However, it’s not just about minimizing the loss on the training data; it’s crucial to ensure the model performs well on new, unseen data. This is where the concept of a “validation loss curve” comes in, paralleling our training loss curve. It measures the model’s performance on a separate set of data not used during training, helping identify when the model is just memorizing the training data (overfitting) rather than truly understanding the patterns. What we do not want is the validation loss to increase while the training loss decreases. This would be akin to a child learning to ride a bike for the first time on her own bicycle but the moment she picks up her friend’s bicycle she falls over and cannot ride. To test whether a child has truly mastered the skill of riding a bike, see if she can ride a bicycle other than her own; all things being equal, learning to ride a bike entails that one can ride any bicycle.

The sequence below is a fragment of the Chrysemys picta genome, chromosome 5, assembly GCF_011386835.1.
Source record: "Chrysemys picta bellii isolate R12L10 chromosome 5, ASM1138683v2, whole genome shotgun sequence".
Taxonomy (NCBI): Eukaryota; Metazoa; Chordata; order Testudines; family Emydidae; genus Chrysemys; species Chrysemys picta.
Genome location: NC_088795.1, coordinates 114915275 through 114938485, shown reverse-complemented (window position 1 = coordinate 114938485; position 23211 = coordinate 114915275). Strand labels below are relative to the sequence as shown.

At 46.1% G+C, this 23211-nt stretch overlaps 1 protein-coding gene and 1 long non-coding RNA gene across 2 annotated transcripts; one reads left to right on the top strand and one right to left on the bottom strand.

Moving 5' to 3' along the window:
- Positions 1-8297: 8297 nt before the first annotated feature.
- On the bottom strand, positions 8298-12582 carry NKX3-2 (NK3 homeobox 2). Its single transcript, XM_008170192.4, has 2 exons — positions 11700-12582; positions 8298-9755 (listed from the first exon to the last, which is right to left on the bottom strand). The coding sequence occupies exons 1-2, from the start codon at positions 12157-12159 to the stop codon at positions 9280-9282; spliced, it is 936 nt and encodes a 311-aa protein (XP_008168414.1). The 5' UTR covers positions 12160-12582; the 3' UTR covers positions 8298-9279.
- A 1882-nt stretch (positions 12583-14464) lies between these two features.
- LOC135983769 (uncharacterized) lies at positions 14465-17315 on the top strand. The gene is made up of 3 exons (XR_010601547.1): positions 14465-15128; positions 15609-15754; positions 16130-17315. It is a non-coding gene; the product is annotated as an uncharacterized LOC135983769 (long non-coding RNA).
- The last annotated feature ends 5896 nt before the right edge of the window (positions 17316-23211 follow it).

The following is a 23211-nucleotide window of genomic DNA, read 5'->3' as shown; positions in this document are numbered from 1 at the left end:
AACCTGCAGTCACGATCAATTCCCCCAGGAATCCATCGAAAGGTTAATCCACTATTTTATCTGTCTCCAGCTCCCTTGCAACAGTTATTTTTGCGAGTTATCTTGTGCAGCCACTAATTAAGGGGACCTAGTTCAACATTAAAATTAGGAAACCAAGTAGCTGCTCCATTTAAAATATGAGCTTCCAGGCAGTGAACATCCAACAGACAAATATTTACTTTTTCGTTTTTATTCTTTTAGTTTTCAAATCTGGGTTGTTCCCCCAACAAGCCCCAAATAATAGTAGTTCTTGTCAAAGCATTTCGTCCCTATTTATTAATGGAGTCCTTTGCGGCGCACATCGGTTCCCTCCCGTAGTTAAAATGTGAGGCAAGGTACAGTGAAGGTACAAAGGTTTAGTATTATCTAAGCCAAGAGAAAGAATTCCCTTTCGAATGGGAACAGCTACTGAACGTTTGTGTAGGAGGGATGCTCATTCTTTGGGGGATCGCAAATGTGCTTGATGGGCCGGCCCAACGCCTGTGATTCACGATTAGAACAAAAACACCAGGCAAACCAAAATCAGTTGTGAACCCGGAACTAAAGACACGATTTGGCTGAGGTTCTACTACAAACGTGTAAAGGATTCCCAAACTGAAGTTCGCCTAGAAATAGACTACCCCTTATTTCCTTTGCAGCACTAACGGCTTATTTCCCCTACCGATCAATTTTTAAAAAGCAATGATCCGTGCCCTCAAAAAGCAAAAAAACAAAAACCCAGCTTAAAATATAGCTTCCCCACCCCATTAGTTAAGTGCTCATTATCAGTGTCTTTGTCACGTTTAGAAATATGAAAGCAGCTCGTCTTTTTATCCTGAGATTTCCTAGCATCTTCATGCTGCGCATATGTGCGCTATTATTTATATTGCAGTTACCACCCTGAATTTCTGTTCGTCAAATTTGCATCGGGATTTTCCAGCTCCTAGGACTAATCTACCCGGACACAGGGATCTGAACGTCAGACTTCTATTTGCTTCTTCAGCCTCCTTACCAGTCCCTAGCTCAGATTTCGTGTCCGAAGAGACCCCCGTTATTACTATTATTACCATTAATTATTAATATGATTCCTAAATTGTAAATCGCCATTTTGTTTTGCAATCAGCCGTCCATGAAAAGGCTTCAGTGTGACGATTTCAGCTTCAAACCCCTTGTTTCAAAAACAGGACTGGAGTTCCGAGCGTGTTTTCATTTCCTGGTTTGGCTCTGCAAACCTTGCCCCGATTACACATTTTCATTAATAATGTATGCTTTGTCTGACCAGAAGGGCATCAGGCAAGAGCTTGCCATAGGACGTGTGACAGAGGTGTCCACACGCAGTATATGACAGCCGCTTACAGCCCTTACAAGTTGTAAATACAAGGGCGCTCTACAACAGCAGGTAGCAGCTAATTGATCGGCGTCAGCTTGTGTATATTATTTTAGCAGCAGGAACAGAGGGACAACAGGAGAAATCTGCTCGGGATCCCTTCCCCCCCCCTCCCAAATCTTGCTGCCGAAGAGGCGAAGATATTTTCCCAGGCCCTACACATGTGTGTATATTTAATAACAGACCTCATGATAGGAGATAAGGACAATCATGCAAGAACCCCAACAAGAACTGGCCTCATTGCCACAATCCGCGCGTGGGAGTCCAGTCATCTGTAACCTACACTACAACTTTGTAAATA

To summarize each form of loss -

Training Loss: This reflects how well the model is learning to predict the outcomes of the training dataset. A decreasing training loss suggests that the model is getting better at understanding the patterns in the training data.

Validation Loss: This measures how well the model performs on a separate dataset that it has not seen during training, providing insight into its ability to generalize to new data. A decreasing validation loss indicates that the model’s predictions are becoming more accurate on data outside of the training set.